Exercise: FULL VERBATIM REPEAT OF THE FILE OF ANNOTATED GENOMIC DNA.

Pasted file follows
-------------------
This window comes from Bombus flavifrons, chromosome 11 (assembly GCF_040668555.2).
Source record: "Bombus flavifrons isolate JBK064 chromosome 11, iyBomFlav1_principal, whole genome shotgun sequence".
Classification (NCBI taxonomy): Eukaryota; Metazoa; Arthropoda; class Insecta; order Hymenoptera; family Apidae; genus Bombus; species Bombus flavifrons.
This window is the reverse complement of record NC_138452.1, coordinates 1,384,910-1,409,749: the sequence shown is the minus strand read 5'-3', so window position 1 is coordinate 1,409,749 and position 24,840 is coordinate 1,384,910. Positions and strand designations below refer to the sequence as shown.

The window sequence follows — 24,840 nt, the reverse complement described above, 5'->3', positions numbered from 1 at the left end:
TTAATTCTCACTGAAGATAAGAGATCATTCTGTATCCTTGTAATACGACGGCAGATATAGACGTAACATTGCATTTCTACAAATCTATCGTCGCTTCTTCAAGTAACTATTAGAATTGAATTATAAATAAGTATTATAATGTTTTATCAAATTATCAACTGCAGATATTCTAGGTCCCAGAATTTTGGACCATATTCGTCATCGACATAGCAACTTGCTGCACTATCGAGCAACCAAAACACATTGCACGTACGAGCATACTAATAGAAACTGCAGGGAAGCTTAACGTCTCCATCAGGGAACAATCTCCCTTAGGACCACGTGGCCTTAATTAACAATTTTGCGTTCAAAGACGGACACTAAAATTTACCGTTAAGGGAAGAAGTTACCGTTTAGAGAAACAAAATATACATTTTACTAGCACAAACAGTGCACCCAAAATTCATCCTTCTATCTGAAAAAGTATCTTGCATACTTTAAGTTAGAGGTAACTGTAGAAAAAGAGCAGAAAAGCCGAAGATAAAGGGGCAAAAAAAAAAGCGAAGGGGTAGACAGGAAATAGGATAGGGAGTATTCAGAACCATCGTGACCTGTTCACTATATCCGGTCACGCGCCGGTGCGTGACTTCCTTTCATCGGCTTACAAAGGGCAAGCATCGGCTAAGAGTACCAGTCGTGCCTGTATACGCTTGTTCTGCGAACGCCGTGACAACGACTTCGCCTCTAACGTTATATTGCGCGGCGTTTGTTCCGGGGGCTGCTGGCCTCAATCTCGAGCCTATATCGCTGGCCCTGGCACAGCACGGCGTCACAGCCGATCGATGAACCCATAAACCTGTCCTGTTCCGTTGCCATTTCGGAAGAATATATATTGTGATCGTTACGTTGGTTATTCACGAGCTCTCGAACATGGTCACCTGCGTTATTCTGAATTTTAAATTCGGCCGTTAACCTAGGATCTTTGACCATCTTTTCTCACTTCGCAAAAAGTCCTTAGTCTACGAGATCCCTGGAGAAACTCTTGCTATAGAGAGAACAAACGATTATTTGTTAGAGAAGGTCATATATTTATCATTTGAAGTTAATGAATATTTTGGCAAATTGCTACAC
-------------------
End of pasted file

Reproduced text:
This window comes from Bombus flavifrons, chromosome 11 (assembly GCF_040668555.2).
Source record: "Bombus flavifrons isolate JBK064 chromosome 11, iyBomFlav1_principal, whole genome shotgun sequence".
Classification (NCBI taxonomy): Eukaryota; Metazoa; Arthropoda; class Insecta; order Hymenoptera; family Apidae; genus Bombus; species Bombus flavifrons.
This window is the reverse complement of record NC_138452.1, coordinates 1,384,910-1,409,749: the sequence shown is the minus strand read 5'-3', so window position 1 is coordinate 1,409,749 and position 24,840 is coordinate 1,384,910. Positions and strand designations below refer to the sequence as shown.

The window sequence follows — 24,840 nt, the reverse complement described above, 5'->3', positions numbered from 1 at the left end:
TTAATTCTCACTGAAGATAAGAGATCATTCTGTATCCTTGTAATACGACGGCAGATATAGACGTAACATTGCATTTCTACAAATCTATCGTCGCTTCTTCAAGTAACTATTAGAATTGAATTATAAATAAGTATTATAATGTTTTATCAAATTATCAACTGCAGATATTCTAGGTCCCAGAATTTTGGACCATATTCGTCATCGACATAGCAACTTGCTGCACTATCGAGCAACCAAAACACATTGCACGTACGAGCATACTAATAGAAACTGCAGGGAAGCTTAACGTCTCCATCAGGGAACAATCTCCCTTAGGACCACGTGGCCTTAATTAACAATTTTGCGTTCAAAGACGGACACTAAAATTTACCGTTAAGGGAAGAAGTTACCGTTTAGAGAAACAAAATATACATTTTACTAGCACAAACAGTGCACCCAAAATTCATCCTTCTATCTGAAAAAGTATCTTGCATACTTTAAGTTAGAGGTAACTGTAGAAAAAGAGCAGAAAAGCCGAAGATAAAGGGGCAAAAAAAAAAGCGAAGGGGTAGACAGGAAATAGGATAGGGAGTATTCAGAACCATCGTGACCTGTTCACTATATCCGGTCACGCGCCGGTGCGTGACTTCCTTTCATCGGCTTACAAAGGGCAAGCATCGGCTAAGAGTACCAGTCGTGCCTGTATACGCTTGTTCTGCGAACGCCGTGACAACGACTTCGCCTCTAACGTTATATTGCGCGGCGTTTGTTCCGGGGGCTGCTGGCCTCAATCTCGAGCCTATATCGCTGGCCCTGGCACAGCACGGCGTCACAGCCGATCGATGAACCCATAAACCTGTCCTGTTCCGTTGCCATTTCGGAAGAATATATATTGTGATCGTTACGTTGGTTATTCACGAGCTCTCGAACATGGTCACCTGCGTTATTCTGAATTTTAAATTCGGCCGTTAACCTAGGATCTTTGACCATCTTTTCTCACTTCGCAAAAAGTCCTTAGTCTACGAGATCCCTGGAGAAACTCTTGCTATAGAGAGAACAAACGATTATTTGTTAGAGAAGGTCATATATTTATCATTTGAAGTTAATGAATATTTTGGCAAATTGCTACAC